Editor’s Note: This is the 331st in a series of articles recalling vanished Huntington scenes.
HUNTINGTON — Many people looking at the accompanying photograph will immediately recognize it as Heritage Station, long a local landmark. A close look at the photo reveals a sign on the structure identifying it as the Ohio River Railroad Passenger Station. The building behind it is the railroad’s freight depot.
The story of the Ohio River Railroad is an all-but-forgotten chapter in Huntington’s history. Looking back, it seems inevitable that a railroad would be built that followed the Ohio River as it borders West Virginia. A group of Wheeling businessmen set out to build such a railroad, chartering it in 1881 as the Wheeling, Parkersburg and Charleston Railroad.
A year later, the charter was changed and it was renamed the Ohio River Railroad (ORRR).
In 1883, construction gangs began work on the new railroad, pushing its track down the river. The ORRR reached Parkersburg in 1884, Point Pleasant in 1886 and Guyandotte in 1888. From there, its trains traveled over the tracks of the Chesapeake and Ohio for the three-mile trip into Huntington.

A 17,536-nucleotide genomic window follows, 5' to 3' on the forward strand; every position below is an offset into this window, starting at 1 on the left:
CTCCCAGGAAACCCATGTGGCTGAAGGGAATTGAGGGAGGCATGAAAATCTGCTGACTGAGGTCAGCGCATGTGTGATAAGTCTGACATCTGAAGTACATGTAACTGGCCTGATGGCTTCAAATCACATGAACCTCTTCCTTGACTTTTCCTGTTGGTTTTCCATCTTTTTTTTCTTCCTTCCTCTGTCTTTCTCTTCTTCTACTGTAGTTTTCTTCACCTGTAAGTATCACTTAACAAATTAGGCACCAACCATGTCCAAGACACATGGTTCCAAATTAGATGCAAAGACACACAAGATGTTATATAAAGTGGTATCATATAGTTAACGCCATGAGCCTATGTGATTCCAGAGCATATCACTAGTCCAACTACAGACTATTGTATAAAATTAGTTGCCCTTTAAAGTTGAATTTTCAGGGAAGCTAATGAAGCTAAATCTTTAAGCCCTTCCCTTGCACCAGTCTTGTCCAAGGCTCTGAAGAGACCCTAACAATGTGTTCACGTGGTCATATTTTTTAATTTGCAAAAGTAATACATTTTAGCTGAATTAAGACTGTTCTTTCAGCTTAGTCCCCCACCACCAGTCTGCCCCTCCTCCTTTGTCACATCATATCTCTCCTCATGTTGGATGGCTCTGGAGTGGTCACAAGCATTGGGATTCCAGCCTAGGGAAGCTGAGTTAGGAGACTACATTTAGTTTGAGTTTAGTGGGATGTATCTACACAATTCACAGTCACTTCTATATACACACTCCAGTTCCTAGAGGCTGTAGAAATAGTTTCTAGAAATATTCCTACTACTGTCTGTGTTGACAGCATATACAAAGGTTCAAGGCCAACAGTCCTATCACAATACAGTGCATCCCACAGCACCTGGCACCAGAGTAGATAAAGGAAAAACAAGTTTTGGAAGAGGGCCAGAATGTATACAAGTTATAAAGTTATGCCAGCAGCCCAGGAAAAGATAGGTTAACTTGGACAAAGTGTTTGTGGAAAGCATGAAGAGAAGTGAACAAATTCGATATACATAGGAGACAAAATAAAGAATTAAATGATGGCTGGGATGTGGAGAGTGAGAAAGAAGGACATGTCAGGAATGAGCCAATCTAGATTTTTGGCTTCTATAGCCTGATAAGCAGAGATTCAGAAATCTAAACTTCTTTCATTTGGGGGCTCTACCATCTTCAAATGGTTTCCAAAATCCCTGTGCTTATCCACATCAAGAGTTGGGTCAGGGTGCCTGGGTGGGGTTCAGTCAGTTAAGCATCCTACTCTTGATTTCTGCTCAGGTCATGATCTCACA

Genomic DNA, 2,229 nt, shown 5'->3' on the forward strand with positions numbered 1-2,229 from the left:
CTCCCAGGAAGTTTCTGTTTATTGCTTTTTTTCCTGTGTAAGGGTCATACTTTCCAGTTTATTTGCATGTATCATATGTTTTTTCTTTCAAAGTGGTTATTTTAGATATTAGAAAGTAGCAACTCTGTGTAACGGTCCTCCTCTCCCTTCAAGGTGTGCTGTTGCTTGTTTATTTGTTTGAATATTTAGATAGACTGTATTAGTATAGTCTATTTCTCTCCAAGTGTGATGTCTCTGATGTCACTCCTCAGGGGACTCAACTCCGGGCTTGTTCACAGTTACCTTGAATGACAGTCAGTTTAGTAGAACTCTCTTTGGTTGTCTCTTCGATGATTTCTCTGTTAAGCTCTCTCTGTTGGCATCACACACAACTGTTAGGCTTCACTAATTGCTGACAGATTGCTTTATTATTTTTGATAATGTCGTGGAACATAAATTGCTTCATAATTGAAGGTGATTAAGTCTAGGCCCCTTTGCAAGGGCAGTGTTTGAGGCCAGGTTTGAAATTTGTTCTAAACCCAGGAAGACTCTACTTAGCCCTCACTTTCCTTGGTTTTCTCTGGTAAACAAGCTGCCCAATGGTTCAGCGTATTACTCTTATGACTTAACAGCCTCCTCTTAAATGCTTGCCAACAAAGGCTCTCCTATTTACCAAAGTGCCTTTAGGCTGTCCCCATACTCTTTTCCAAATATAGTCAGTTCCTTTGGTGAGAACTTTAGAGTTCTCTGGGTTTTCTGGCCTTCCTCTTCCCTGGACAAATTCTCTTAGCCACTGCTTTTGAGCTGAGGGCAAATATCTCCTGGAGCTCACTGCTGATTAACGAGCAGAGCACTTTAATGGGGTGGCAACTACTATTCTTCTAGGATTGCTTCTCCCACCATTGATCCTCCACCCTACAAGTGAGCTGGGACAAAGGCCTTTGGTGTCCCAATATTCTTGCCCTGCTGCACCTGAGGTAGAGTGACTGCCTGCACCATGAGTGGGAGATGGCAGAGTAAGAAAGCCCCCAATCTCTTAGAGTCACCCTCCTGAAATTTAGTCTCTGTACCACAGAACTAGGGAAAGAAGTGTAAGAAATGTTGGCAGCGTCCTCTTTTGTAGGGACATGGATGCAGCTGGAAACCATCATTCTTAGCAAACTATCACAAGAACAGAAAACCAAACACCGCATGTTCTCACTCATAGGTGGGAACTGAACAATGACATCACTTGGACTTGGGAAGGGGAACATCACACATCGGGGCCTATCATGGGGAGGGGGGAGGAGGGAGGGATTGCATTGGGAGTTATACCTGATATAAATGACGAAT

Four years later, in 1892, the ORRR took over the locally developed Huntington & Big Sandy Railroad. By buying the small local railroad, the ORRR acquired track that ran from Guyandotte to Huntington and then on to Kenova.
In 1890, the Big Sandy had built a handsome two-story passenger station and freight depot in Huntington. These became the property of the ORRR. The Baltimore & Ohio Railroad took over the ORRR in 1912, and the B&O became affiliated with the C&O Railroad in 1962. The old ORRR station — known for most of its life as the B&O depot — was no longer needed and so was closed in 1965.
Saved from the wrecking ball, the old passenger station and freight depot were fashioned into Heritage Village in 1978.
The former passenger station is now home to the Cabell-Huntington Convention & Visitors Bureau while the freight depot houses a variety of shops and businesses.